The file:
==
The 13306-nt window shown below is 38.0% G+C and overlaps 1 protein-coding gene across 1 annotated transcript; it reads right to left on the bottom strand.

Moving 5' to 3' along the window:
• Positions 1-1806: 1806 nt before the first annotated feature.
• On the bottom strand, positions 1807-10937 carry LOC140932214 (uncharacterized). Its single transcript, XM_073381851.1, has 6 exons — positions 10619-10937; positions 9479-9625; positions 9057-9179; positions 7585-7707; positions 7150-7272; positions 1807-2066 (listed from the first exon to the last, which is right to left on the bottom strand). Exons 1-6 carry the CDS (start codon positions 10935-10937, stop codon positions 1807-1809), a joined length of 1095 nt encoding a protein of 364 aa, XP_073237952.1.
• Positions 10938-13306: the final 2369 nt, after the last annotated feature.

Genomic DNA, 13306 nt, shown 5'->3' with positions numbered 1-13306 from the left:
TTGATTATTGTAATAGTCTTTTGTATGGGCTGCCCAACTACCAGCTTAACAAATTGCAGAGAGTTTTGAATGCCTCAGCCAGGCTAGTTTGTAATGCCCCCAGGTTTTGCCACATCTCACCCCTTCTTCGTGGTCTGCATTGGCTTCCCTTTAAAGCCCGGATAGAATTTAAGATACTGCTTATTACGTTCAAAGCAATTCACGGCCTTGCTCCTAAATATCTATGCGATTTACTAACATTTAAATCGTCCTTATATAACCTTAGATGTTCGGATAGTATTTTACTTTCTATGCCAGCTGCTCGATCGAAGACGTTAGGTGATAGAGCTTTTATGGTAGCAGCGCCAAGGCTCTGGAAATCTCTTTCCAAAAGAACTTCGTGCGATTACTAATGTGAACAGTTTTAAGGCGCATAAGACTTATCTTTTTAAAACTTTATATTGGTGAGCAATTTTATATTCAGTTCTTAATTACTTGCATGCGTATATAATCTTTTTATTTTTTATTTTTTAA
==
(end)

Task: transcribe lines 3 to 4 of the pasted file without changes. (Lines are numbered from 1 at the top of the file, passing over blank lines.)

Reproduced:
• Positions 1-1806: 1806 nt before the first annotated feature.
• On the bottom strand, positions 1807-10937 carry LOC140932214 (uncharacterized). Its single transcript, XM_073381851.1, has 6 exons — positions 10619-10937; positions 9479-9625; positions 9057-9179; positions 7585-7707; positions 7150-7272; positions 1807-2066 (listed from the first exon to the last, which is right to left on the bottom strand). Exons 1-6 carry the CDS (start codon positions 10935-10937, stop codon positions 1807-1809), a joined length of 1095 nt encoding a protein of 364 aa, XP_073237952.1.